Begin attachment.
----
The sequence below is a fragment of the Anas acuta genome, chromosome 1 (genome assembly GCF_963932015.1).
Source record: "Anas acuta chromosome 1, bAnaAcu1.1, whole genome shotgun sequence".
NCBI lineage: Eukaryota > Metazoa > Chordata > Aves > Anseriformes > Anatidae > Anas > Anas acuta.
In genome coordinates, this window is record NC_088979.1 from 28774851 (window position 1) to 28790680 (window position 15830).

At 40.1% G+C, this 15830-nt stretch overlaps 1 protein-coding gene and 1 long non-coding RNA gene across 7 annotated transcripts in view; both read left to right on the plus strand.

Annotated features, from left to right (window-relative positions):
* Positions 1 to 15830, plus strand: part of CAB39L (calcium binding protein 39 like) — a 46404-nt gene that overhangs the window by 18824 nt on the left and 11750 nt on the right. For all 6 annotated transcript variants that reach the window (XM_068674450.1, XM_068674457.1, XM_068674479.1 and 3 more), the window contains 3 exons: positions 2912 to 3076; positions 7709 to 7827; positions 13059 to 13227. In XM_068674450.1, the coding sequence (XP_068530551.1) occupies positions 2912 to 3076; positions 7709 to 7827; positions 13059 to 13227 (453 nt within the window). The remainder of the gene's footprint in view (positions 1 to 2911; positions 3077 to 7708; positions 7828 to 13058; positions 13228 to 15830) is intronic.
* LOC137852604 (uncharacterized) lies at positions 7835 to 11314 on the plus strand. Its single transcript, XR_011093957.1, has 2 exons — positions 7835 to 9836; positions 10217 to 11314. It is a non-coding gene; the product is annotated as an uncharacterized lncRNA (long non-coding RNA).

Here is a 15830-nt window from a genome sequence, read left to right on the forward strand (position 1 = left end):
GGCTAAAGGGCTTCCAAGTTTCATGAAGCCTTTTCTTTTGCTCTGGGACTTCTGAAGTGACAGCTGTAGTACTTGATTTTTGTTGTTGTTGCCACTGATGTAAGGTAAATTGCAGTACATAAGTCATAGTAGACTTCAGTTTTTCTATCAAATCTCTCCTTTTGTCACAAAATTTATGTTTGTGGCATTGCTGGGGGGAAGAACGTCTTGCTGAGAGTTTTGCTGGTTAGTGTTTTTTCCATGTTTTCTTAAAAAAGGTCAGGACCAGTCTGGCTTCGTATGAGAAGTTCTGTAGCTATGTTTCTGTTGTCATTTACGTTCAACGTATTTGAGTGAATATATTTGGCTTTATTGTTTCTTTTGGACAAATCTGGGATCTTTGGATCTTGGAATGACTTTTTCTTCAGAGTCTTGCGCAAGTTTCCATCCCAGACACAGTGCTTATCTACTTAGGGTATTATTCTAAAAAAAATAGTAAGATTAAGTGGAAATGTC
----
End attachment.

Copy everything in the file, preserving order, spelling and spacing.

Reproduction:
The sequence below is a fragment of the Anas acuta genome, chromosome 1 (genome assembly GCF_963932015.1).
Source record: "Anas acuta chromosome 1, bAnaAcu1.1, whole genome shotgun sequence".
NCBI lineage: Eukaryota > Metazoa > Chordata > Aves > Anseriformes > Anatidae > Anas > Anas acuta.
In genome coordinates, this window is record NC_088979.1 from 28774851 (window position 1) to 28790680 (window position 15830).

At 40.1% G+C, this 15830-nt stretch overlaps 1 protein-coding gene and 1 long non-coding RNA gene across 7 annotated transcripts in view; both read left to right on the plus strand.

Annotated features, from left to right (window-relative positions):
* Positions 1 to 15830, plus strand: part of CAB39L (calcium binding protein 39 like) — a 46404-nt gene that overhangs the window by 18824 nt on the left and 11750 nt on the right. For all 6 annotated transcript variants that reach the window (XM_068674450.1, XM_068674457.1, XM_068674479.1 and 3 more), the window contains 3 exons: positions 2912 to 3076; positions 7709 to 7827; positions 13059 to 13227. In XM_068674450.1, the coding sequence (XP_068530551.1) occupies positions 2912 to 3076; positions 7709 to 7827; positions 13059 to 13227 (453 nt within the window). The remainder of the gene's footprint in view (positions 1 to 2911; positions 3077 to 7708; positions 7828 to 13058; positions 13228 to 15830) is intronic.
* LOC137852604 (uncharacterized) lies at positions 7835 to 11314 on the plus strand. Its single transcript, XR_011093957.1, has 2 exons — positions 7835 to 9836; positions 10217 to 11314. It is a non-coding gene; the product is annotated as an uncharacterized lncRNA (long non-coding RNA).

Here is a 15830-nt window from a genome sequence, read left to right on the forward strand (position 1 = left end):
GGCTAAAGGGCTTCCAAGTTTCATGAAGCCTTTTCTTTTGCTCTGGGACTTCTGAAGTGACAGCTGTAGTACTTGATTTTTGTTGTTGTTGCCACTGATGTAAGGTAAATTGCAGTACATAAGTCATAGTAGACTTCAGTTTTTCTATCAAATCTCTCCTTTTGTCACAAAATTTATGTTTGTGGCATTGCTGGGGGGAAGAACGTCTTGCTGAGAGTTTTGCTGGTTAGTGTTTTTTCCATGTTTTCTTAAAAAAGGTCAGGACCAGTCTGGCTTCGTATGAGAAGTTCTGTAGCTATGTTTCTGTTGTCATTTACGTTCAACGTATTTGAGTGAATATATTTGGCTTTATTGTTTCTTTTGGACAAATCTGGGATCTTTGGATCTTGGAATGACTTTTTCTTCAGAGTCTTGCGCAAGTTTCCATCCCAGACACAGTGCTTATCTACTTAGGGTATTATTCTAAAAAAAATAGTAAGATTAAGTGGAAATGTC